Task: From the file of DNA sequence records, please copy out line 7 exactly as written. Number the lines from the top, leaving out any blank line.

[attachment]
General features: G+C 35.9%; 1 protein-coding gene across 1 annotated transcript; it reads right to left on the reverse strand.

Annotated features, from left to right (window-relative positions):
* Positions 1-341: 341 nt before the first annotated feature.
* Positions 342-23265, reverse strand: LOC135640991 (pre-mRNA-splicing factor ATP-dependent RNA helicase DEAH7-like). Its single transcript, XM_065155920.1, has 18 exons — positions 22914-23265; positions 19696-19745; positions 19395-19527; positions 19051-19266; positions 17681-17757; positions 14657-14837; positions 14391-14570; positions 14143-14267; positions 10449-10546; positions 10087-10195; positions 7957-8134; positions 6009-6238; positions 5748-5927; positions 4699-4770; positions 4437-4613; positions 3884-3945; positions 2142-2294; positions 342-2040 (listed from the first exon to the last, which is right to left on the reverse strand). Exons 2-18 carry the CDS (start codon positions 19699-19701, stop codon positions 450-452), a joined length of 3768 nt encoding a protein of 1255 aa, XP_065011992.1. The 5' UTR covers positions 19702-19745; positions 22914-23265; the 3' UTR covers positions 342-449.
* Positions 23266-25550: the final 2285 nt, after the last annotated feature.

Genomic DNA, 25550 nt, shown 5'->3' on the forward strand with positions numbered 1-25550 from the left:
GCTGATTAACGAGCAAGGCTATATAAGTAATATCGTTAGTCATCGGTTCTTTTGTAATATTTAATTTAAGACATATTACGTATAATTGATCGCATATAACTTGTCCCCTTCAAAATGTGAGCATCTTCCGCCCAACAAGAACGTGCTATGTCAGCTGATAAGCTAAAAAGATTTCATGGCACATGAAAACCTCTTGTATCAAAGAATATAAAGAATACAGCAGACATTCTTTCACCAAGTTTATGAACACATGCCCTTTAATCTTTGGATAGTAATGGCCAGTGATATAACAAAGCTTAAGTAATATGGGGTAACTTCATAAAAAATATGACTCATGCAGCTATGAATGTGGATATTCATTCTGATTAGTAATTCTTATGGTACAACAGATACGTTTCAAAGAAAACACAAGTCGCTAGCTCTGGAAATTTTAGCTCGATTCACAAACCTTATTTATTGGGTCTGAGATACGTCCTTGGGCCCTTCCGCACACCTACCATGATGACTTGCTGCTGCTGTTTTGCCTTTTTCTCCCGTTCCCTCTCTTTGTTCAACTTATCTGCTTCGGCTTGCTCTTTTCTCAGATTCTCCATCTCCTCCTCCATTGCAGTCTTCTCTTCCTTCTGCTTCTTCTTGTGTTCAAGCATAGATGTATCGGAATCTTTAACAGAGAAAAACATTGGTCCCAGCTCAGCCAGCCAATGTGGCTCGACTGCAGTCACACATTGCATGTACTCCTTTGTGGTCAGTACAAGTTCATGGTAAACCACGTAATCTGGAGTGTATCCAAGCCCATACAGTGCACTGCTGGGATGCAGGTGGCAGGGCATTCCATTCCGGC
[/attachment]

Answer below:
GCTGATTAACGAGCAAGGCTATATAAGTAATATCGTTAGTCATCGGTTCTTTTGTAATATTTAATTTAAGACATATTACGTATAATTGATCGCATATAACTTGTCCCCTTCAAAATGTGAGCATCTTCCGCCCAACAAGAACGTGCTATGTCAGCTGATAAGCTAAAAAGATTTCATGGCACATGAAAACCTCTTGTATCAAAGAATATAAAGAATACAGCAGACATTCTTTCACCAAGTTTATGAACACATGCCCTTTAATCTTTGGATAGTAATGGCCAGTGATATAACAAAGCTTAAGTAATATGGGGTAACTTCATAAAAAATATGACTCATGCAGCTATGAATGTGGATATTCATTCTGATTAGTAATTCTTATGGTACAACAGATACGTTTCAAAGAAAACACAAGTCGCTAGCTCTGGAAATTTTAGCTCGATTCACAAACCTTATTTATTGGGTCTGAGATACGTCCTTGGGCCCTTCCGCACACCTACCATGATGACTTGCTGCTGCTGTTTTGCCTTTTTCTCCCGTTCCCTCTCTTTGTTCAACTTATCTGCTTCGGCTTGCTCTTTTCTCAGATTCTCCATCTCCTCCTCCATTGCAGTCTTCTCTTCCTTCTGCTTCTTCTTGTGTTCAAGCATAGATGTATCGGAATCTTTAACAGAGAAAAACATTGGTCCCAGCTCAGCCAGCCAATGTGGCTCGACTGCAGTCACACATTGCATGTACTCCTTTGTGGTCAGTACAAGTTCATGGTAAACCACGTAATCTGGAGTGTATCCAAGCCCATACAGTGCACTGCTGGGATGCAGGTGGCAGGGCATTCCATTCCGGC